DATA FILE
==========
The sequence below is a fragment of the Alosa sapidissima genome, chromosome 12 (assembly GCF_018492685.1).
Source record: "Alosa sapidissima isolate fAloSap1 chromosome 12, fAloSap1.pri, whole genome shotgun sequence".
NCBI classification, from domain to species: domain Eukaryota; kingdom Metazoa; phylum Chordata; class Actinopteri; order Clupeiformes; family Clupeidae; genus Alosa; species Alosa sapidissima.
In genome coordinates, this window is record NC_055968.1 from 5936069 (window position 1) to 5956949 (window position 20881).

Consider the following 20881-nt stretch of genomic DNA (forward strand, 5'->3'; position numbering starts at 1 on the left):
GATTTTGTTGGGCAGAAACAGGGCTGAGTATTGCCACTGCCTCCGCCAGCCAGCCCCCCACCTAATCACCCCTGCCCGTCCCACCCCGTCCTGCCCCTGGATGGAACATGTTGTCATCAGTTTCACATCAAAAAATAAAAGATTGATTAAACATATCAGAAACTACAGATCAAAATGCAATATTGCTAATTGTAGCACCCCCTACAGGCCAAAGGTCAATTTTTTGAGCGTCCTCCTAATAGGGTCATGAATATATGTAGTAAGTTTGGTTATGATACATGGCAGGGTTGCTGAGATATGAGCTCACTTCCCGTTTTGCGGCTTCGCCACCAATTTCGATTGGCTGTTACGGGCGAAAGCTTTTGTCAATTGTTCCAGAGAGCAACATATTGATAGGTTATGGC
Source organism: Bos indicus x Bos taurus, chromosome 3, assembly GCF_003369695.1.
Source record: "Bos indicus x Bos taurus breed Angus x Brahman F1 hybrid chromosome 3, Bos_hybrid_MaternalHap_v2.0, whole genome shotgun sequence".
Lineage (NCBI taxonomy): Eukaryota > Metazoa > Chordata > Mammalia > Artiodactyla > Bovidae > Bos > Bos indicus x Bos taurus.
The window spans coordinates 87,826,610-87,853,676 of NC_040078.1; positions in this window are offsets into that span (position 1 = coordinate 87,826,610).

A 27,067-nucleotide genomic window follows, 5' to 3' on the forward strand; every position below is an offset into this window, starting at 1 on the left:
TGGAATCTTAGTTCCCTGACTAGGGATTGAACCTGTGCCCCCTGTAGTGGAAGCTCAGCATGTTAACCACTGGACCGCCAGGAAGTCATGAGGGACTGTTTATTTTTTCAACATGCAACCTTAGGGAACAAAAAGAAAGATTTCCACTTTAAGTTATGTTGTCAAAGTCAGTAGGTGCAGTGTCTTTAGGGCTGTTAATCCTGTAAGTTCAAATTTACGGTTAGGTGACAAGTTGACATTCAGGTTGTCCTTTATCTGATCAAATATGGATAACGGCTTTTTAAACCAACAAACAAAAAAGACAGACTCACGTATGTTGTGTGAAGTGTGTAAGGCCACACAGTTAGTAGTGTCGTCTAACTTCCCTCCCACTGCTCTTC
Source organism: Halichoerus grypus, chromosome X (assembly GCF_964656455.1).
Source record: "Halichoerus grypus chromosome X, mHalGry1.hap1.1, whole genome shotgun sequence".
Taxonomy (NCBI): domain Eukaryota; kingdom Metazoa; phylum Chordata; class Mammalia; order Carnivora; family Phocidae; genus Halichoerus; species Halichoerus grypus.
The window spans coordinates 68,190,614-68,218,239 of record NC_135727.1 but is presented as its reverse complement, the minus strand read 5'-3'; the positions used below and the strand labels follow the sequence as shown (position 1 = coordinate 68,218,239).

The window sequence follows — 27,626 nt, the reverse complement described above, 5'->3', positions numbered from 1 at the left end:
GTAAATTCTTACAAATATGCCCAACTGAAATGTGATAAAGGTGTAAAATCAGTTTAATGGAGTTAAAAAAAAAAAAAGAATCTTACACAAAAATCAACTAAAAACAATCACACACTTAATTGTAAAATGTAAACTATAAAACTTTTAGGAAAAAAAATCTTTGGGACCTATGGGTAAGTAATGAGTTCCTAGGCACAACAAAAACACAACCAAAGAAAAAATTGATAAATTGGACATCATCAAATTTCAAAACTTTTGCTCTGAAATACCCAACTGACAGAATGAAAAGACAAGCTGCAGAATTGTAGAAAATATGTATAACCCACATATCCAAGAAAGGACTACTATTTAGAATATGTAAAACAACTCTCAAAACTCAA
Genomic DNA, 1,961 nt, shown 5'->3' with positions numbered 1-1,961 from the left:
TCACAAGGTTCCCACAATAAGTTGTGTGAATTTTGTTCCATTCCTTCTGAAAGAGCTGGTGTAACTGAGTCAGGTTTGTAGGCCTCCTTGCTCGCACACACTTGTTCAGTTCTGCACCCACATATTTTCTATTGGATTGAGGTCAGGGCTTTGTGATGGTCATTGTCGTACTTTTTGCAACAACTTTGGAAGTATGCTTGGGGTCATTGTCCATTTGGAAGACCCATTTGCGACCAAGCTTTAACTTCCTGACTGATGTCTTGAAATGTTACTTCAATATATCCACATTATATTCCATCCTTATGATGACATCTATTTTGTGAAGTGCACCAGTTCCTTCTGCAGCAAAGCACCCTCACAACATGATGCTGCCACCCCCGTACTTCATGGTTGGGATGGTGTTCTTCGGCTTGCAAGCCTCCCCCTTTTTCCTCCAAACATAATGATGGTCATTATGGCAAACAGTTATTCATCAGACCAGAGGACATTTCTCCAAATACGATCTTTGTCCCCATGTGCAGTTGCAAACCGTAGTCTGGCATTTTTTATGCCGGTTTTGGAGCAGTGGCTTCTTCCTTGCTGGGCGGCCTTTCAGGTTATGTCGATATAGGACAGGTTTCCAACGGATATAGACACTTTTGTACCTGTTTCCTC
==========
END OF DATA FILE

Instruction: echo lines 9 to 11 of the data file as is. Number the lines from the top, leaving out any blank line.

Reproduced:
Lineage (NCBI taxonomy): Eukaryota > Metazoa > Chordata > Mammalia > Artiodactyla > Bovidae > Bos > Bos indicus x Bos taurus.
The window spans coordinates 87,826,610-87,853,676 of NC_040078.1; positions in this window are offsets into that span (position 1 = coordinate 87,826,610).

A 27,067-nucleotide genomic window follows, 5' to 3' on the forward strand; every position below is an offset into this window, starting at 1 on the left: